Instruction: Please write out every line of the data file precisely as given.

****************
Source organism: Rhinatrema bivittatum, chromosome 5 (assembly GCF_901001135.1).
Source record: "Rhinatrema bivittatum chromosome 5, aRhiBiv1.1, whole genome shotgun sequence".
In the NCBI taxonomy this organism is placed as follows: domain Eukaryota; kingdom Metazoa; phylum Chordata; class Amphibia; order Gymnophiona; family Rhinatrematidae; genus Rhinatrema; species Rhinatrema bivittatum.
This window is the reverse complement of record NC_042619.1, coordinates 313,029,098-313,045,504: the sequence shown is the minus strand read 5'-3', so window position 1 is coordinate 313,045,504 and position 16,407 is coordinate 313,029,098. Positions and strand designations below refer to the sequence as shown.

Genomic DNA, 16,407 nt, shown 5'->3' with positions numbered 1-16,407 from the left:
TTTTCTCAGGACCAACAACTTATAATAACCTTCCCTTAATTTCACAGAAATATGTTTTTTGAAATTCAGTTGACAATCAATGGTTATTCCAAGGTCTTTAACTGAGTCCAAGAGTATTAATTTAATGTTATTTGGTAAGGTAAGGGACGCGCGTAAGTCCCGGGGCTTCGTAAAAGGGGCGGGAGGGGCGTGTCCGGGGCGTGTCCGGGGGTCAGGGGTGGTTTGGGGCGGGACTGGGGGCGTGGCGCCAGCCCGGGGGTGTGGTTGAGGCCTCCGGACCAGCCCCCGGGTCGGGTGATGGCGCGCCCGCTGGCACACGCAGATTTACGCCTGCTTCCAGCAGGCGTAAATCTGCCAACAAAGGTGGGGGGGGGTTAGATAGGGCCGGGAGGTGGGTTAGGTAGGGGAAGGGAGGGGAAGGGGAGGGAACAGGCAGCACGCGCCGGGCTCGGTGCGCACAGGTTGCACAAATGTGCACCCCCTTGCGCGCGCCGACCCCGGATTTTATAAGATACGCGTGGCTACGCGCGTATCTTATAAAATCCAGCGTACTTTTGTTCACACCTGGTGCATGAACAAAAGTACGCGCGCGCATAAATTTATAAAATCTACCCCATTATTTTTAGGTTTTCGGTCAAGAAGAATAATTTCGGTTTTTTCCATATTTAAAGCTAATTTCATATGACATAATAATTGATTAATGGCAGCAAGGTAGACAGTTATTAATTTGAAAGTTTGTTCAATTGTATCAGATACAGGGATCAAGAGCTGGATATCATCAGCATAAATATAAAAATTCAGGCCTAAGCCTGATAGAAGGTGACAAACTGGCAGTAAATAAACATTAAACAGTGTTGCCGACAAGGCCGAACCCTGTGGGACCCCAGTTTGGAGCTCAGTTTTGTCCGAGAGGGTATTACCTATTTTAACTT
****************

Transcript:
Source organism: Rhinatrema bivittatum, chromosome 5 (assembly GCF_901001135.1).
Source record: "Rhinatrema bivittatum chromosome 5, aRhiBiv1.1, whole genome shotgun sequence".
In the NCBI taxonomy this organism is placed as follows: domain Eukaryota; kingdom Metazoa; phylum Chordata; class Amphibia; order Gymnophiona; family Rhinatrematidae; genus Rhinatrema; species Rhinatrema bivittatum.
This window is the reverse complement of record NC_042619.1, coordinates 313,029,098-313,045,504: the sequence shown is the minus strand read 5'-3', so window position 1 is coordinate 313,045,504 and position 16,407 is coordinate 313,029,098. Positions and strand designations below refer to the sequence as shown.

Genomic DNA, 16,407 nt, shown 5'->3' with positions numbered 1-16,407 from the left:
TTTTCTCAGGACCAACAACTTATAATAACCTTCCCTTAATTTCACAGAAATATGTTTTTTGAAATTCAGTTGACAATCAATGGTTATTCCAAGGTCTTTAACTGAGTCCAAGAGTATTAATTTAATGTTATTTGGTAAGGTAAGGGACGCGCGTAAGTCCCGGGGCTTCGTAAAAGGGGCGGGAGGGGCGTGTCCGGGGCGTGTCCGGGGGTCAGGGGTGGTTTGGGGCGGGACTGGGGGCGTGGCGCCAGCCCGGGGGTGTGGTTGAGGCCTCCGGACCAGCCCCCGGGTCGGGTGATGGCGCGCCCGCTGGCACACGCAGATTTACGCCTGCTTCCAGCAGGCGTAAATCTGCCAACAAAGGTGGGGGGGGGTTAGATAGGGCCGGGAGGTGGGTTAGGTAGGGGAAGGGAGGGGAAGGGGAGGGAACAGGCAGCACGCGCCGGGCTCGGTGCGCACAGGTTGCACAAATGTGCACCCCCTTGCGCGCGCCGACCCCGGATTTTATAAGATACGCGTGGCTACGCGCGTATCTTATAAAATCCAGCGTACTTTTGTTCACACCTGGTGCATGAACAAAAGTACGCGCGCGCATAAATTTATAAAATCTACCCCATTATTTTTAGGTTTTCGGTCAAGAAGAATAATTTCGGTTTTTTCCATATTTAAAGCTAATTTCATATGACATAATAATTGATTAATGGCAGCAAGGTAGACAGTTATTAATTTGAAAGTTTGTTCAATTGTATCAGATACAGGGATCAAGAGCTGGATATCATCAGCATAAATATAAAAATTCAGGCCTAAGCCTGATAGAAGGTGACAAACTGGCAGTAAATAAACATTAAACAGTGTTGCCGACAAGGCCGAACCCTGTGGGACCCCAGTTTGGAGCTCAGTTTTGTCCGAGAGGGTATTACCTATTTTAACTT